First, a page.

Copyright ©The Author(s) 2021. Published by Baishideng Publishing Group Inc. All rights reserved.
World J Gastrointest Surg. Oct 27, 2021; 13(10): 1267-1278
Published online Oct 27, 2021. doi: 10.4240/wjgs.v13.i10.1267
Immunotherapy after liver transplantation: Where are we now?
Kin Pan Au, Kenneth Siu Ho Chok
Kin Pan Au, Department of Surgery, Queen Mary Hospital, The University of Hong Kong, Hong Kong, China
Kenneth Siu Ho Chok, Department of Surgery and State Key Laboratory for Liver Research, The University of Hong Kong, Hong Kong, China
Author contributions: Chok KSH proposed the study; Au KP and Chok KSH conducted the study and wrote up the manuscript.
Conflict-of-interest statement: The authors have no conflicts of interest.
PRISMA 2009 Checklist statement: The authors have read the PRISMA 2009 Checklist, and the manuscript was prepared and revised according to the PRISMA 2009 Checklist.
Open-Access: This article is an open-access article that was selected by an in-house editor and fully peer-reviewed by external reviewers. It is distributed in accordance with the Creative Commons Attribution NonCommercial (CC BY-NC 4.0) license, which permits others to distribute, remix, adapt, build upon this work non-commercially, and license their derivative works on different terms, provided the original work is properly cited and the use is non-commercial. See:
Corresponding author: Kenneth Siu Ho Chok, FACS, FRCS (Ed), MBBS, MD, MS, Associate Professor, Department of Surgery and State Key Laboratory for Liver Research, The University of Hong Kong, 102 Pok Fu Lam Road, Hong Kong, China.
Received: February 14, 2021
Peer-review started: February 14, 2021
First decision: March 16, 2021
Revised: March 25, 2021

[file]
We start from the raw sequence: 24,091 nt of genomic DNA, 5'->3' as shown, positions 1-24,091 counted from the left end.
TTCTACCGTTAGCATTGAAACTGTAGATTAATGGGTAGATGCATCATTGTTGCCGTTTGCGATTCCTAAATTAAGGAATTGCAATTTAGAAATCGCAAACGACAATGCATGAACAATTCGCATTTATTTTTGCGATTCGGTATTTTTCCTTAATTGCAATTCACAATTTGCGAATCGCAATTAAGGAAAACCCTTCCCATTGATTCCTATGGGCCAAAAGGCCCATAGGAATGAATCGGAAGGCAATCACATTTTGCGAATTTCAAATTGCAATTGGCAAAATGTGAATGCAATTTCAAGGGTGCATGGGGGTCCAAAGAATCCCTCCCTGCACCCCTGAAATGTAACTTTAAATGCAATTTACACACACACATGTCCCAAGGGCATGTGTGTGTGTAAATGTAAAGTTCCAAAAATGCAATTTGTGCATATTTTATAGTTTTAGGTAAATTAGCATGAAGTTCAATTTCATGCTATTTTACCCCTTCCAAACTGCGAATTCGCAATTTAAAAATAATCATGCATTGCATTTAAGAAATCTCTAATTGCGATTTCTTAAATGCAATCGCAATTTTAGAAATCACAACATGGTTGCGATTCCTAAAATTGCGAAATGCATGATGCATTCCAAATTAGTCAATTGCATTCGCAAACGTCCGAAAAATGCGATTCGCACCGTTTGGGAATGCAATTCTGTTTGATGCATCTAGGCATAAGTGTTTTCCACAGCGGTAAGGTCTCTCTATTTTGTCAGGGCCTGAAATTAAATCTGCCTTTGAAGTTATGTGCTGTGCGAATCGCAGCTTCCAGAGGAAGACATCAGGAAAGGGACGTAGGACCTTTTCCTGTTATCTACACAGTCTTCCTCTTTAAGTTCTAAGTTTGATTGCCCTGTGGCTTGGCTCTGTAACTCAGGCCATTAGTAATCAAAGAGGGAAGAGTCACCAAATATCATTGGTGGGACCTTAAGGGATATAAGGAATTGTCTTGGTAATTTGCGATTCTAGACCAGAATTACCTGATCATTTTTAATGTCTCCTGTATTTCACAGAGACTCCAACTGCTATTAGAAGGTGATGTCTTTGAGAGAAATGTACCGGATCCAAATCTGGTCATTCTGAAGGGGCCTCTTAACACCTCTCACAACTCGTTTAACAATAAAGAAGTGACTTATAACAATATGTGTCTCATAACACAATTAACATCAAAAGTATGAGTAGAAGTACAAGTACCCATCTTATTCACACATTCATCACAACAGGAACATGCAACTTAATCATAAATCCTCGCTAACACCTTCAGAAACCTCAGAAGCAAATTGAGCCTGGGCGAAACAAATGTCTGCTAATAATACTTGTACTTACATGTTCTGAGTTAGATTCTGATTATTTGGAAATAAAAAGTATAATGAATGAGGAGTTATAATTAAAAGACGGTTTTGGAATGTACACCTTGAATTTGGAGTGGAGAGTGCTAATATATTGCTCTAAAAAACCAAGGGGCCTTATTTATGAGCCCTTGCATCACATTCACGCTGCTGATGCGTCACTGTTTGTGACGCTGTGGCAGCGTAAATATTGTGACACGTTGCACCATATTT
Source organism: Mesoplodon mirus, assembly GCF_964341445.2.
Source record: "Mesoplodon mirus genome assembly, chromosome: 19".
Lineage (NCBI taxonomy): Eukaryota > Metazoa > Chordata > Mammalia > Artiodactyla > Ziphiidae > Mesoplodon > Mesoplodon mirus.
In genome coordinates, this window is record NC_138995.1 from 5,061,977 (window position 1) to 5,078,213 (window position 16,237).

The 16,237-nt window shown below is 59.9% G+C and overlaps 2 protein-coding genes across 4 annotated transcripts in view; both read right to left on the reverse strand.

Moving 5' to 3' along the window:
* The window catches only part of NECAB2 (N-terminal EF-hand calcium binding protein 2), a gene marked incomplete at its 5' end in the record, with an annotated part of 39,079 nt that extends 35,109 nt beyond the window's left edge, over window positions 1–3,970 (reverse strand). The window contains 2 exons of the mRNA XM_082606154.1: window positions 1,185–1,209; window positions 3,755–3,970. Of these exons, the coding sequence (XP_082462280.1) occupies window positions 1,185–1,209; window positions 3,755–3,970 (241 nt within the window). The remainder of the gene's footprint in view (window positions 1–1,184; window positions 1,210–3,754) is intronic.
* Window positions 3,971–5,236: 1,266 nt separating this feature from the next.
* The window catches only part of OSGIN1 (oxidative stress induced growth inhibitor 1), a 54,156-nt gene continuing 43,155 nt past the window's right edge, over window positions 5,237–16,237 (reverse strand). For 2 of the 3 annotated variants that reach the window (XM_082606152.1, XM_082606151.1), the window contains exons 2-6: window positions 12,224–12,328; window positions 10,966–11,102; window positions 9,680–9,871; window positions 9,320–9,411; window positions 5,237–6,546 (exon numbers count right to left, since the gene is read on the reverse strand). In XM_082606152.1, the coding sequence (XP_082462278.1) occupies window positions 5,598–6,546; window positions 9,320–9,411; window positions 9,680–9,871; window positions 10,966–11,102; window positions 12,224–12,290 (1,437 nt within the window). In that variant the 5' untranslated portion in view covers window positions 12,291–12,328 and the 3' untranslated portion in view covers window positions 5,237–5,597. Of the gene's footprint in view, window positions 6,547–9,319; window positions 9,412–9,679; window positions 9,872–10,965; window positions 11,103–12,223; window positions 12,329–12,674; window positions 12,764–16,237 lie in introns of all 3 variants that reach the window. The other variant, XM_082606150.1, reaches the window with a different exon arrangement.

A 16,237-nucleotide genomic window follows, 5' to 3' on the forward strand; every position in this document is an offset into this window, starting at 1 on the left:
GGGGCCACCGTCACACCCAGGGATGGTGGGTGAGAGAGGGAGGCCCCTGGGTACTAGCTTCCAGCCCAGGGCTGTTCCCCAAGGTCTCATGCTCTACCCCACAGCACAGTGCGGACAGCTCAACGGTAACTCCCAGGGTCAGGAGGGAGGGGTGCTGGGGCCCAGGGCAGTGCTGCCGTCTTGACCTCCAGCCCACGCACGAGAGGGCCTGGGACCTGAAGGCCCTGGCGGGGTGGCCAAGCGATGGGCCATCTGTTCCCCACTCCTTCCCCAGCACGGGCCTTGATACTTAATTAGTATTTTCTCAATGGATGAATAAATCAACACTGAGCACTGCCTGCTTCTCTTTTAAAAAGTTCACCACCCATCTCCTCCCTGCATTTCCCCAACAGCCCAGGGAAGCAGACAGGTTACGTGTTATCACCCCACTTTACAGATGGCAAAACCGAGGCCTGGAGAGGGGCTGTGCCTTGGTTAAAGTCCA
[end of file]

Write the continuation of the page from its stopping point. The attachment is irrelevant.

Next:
Accepted: August 4, 2021
Article in press: August 4, 2021
Published online: October 27, 2021
Research background

Evidence on the safety of immunotherapy in liver transplant recipient is limited. Its efficacy on treating post-liver transplant hepatocellular carcinoma (HCC) recurrence is unknown.

Research motivation

To study the potential role of immunotherapy in the setting of post-liver transplant HCC recurrence.

Research objectives

To assess the safety of immunotherapy after liver transplantation and to assess its efficacy on treating post-liver transplant HCC recurrence.

Research methods

A review of current literature describing immune checkpoint inhibitor therapy in a patient with prior liver transplantation. Patients from our institution were included for review.

Research results

There were 28 patients identified. The rejection rate was 32% (n = 9). Early mortality occurred in 21% (n = 6) and were mostly related to acute rejection (18%, n = 5). Patients with acute rejection were given immunotherapy earlier after transplantation (median 2.9 years vs 5.3 years, P = 0.02). Their progression-free survival (1.0 ± 0.1 vs 3.5 ± 1.1 mo, P = 0.02) and overall survival (1.0 ± 0.1 vs 19.2 ± 5.5 mo, P = 0.001) compared inferiorly to patients without rejection. Among the 19 patients treated for HCC, the rejection rate was 32% (n = 6) and the overall objective response rate was 11%.

Research conclusions

Rejection risk is the major obstacle to immunotherapy use in liver transplant recipients.

Research perspectives

Further studies on the potential risk factors of rejection are warranted.